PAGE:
SideTour, New York’s peer-to-peer experience marketplace, unveils its new social platform

SideTour, New York’s peer-to-peer experience marketplace, unveils its new social platform

Want to learn about New York’s best donuts or take a look at Brooklyn Treasury’s silkscreen studio? What about a tequila tour with legendary bartender Phil Ward?

With SideTour, a peer-to-peer marketplace of marketable serendipity, you can do all that and more. The New York City based startup opens a window into someone’s world and provides inspiring and talented hosts with a new storefront-like marketplace, much like Etsy did for artists.

Since its launch in August, the site has posted dozens of experiences in the New York City area for thousands of curious participants. For the past six months, SideTour was running on a basic system using WordPress and Eventbrite that the team had built in 2 weeks during their time at TechStars. After learning how users like to connect with other people they meet on a SideTour, how they like to be able to request private events and book their own groups, CEO Vipin Goyal and his team have introduced a new social layer to their experience platform.

Today, SideTour unveils its newly designed site (built using Twitter’s Bootstrap framework) and an entirely new social experience.

The new Home Page

The social experience includes 3 new major features.

1. User Messaging

The Internet is lovely when it can bring offline offerings into real life settings, and it’s even lovelier when you can later reconnect online with your newly met peers. Since every SideTour gets together a small group of people who usually haven’t met before, getting to know each other is a huge part of the SideTour experience. Users will be able to send messages to and make contact with other people they meet on a SideTour.

The messaging system allows hosts to message their guests directly pre- and post-experience, and also allows guests who have met each other on an experience to message each other directly on the platform. So there’s no need to exchange email addresses, become Facebook friends, follow each other on Twitter, etc.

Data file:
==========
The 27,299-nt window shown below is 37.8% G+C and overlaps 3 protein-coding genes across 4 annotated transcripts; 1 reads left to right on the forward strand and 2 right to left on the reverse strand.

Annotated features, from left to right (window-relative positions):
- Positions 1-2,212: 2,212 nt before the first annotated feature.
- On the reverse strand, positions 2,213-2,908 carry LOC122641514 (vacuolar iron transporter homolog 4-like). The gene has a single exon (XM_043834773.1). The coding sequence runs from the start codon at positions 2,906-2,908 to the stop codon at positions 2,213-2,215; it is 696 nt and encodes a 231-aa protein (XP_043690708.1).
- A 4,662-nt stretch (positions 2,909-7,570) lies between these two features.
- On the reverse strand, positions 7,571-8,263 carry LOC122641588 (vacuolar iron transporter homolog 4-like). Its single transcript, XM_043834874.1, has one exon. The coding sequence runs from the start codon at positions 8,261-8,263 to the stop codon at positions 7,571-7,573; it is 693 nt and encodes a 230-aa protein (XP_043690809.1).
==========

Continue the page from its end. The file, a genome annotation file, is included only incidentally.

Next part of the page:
2. My Experiences

In the new My Experiences section, users will be able to see the other people who booked spots on the SideTour they attended. Before the experience happens, the other users are “locked” and you can’t find out who they are. As soon as the experience begins, those other profiles are “unlocked” allowing you to connect with people through the SideTour platform once you’ve met them in real life.

 My Experiences page, post-event when the other guests are “unlocked” and can be messaged

3. Group Buying (By Request)

While meeting new people is always good fun, enjoying a special night out with your closest friends is pretty awesome. Many of the SideTour experiences are classy picks for a birthday or bachelorette party. If you have your own group that would like to book a SideTour, you can request a specific date and time from the host. If that time works, the user is then sent a private URL which they can then share with their friends, letting everyone book as a private group while each paying for their own individual spots.

Also new: Watchlist

Now users can add any SideTour to a watchlist and get notifications when new dates are added. “We’ve been testing this with manual emails and seen great results,” says Goyal. “Every time we let people know a date has been added for “Dine with a Banker-turned-Monk,” it sells out in about 3 minutes.”

In addition to its social layer, SideTour loaded the new site with “less sexy stuff” like User Accounts, Facebook Signup and Payment Processing using Stripe.

Don’t live in New York City? Check out other international experience economy startups here

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